In Sally’s instance of interrogating Frank, she learned that the cue was seeing Frank at the end of his workday. She knew the old routine which was asking the exact same set of questions she had asked on the first day of discovery two years prior. She had also discovered the reward was the sense of connection she felt when he answered her questions. It had nothing to do with the answers or trouble believing him. The process of asking the questions helped her feel connected. So she wrote a plan:

When I see Frank after we’ve been apart for the day I will go up to him and hug him for 60 seconds.

To help remind her of the new behavior she shared her plan with Frank and asked if he’d be willing to ask her if he could give her a hug on those days she forgot and began asking questions. On most days she was able to remember on her own and on those days she forgot Frank would ask if she wanted a hug and usually she’d agree. The good news for Sally is that three months later when she sees Frank, her first impulse is to go up and hug him rather than begin her interrogation.

It takes work to change old habits, but it is possible if you’ll take the time. As we begin a new year I hope you’ll look at your goals and decide to attack the habits that inhibit you from having the life you want.

Finally, those of us at Affair Recovery want to wish you a happy new year.

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Comments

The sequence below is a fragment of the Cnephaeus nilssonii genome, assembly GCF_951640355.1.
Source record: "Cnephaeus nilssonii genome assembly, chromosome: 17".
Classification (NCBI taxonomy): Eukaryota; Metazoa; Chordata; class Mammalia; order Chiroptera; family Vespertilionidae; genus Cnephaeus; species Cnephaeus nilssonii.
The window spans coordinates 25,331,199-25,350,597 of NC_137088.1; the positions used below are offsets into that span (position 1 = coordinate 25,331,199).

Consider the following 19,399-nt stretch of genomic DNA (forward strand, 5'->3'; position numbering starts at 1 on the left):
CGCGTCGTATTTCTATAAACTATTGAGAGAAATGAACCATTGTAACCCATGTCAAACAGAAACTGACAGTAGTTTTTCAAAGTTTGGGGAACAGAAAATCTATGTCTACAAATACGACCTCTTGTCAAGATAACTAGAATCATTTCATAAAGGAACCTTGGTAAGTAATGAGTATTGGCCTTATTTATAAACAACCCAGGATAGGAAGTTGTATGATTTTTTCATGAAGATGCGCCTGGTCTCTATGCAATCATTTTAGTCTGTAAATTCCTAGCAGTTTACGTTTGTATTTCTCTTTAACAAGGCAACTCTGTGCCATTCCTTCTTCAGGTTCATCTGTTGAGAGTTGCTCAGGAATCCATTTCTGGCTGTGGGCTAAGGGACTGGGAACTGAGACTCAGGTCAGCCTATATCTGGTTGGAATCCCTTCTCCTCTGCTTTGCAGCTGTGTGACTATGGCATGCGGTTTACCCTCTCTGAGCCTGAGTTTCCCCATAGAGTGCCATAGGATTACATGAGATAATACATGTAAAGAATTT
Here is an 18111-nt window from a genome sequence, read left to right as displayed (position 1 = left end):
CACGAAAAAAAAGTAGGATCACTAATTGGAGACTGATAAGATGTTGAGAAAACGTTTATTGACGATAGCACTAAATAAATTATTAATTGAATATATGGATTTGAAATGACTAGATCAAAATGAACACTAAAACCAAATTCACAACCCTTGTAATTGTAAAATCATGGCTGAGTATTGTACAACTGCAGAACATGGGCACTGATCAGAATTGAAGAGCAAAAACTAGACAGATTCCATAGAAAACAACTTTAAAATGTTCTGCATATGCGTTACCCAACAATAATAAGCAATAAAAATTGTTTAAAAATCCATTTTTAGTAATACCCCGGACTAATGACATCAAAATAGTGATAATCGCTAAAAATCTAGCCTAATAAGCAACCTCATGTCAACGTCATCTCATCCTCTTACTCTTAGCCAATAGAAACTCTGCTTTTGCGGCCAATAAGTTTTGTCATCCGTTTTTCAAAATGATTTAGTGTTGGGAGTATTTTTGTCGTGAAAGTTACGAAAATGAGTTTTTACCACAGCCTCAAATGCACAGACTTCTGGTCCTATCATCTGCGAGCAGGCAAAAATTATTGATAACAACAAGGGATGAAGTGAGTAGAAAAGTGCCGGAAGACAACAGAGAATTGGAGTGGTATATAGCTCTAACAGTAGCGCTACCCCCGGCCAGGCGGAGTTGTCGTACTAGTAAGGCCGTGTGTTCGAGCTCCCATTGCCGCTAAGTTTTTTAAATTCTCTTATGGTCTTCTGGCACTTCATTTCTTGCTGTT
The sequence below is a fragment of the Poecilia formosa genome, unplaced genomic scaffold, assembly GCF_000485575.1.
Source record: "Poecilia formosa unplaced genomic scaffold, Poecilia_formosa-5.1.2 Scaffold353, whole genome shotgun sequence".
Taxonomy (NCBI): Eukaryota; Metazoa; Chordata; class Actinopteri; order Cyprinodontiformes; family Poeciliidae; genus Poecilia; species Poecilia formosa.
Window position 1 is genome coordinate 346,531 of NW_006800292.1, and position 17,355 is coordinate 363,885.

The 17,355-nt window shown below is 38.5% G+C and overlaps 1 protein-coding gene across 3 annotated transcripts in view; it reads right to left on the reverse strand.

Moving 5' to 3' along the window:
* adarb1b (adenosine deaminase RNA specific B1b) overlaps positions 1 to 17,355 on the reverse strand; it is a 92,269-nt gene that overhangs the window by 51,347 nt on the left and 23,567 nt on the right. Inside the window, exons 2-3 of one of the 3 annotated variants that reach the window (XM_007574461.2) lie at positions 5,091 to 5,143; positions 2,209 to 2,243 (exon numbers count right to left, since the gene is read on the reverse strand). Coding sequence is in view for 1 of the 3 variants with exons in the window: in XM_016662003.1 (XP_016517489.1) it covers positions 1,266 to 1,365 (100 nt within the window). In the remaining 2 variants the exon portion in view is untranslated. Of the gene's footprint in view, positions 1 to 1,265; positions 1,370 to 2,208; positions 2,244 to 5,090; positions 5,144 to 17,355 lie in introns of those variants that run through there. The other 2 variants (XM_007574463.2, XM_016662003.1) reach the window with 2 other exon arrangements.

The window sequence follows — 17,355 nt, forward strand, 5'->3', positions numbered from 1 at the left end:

What if

She's has told you that all contact with the OP is done? She's told you that she is trying to find that love for me that was lost? She's told you that she cares about me and that I comfort her? But what I can see that in her eyes she is not in love with me and is heartbroken for the OP. To come sweep her off her feet on his white stallion even though he will not end his current marriage. Its been 18 months since I've found out. Its been 6 months since I found out again they were still in contact. Its been 2 months since she's promised its finally over. The relationship happened on and off for over 12 years, we have been married for 19. She gave her heart to this other man and I am afraid that I may never get it back and though I keep fighting for her love am I just fighting for an empty shell? I know she loves me but I also know she is not in love with me like those many years ago. I cant afford counseling so we seem to be alone in this. I'm afraid to live life without her because of my feelings but is there anything more I can do?

change

I used stickers on a calendar. Each day that I did not mention anything having to do with the affair I got a sticker. I loved seeing all those stickers fill up the month. That was the reward, visual evidence that I had kept my pledge to myself.

What type of affair was it?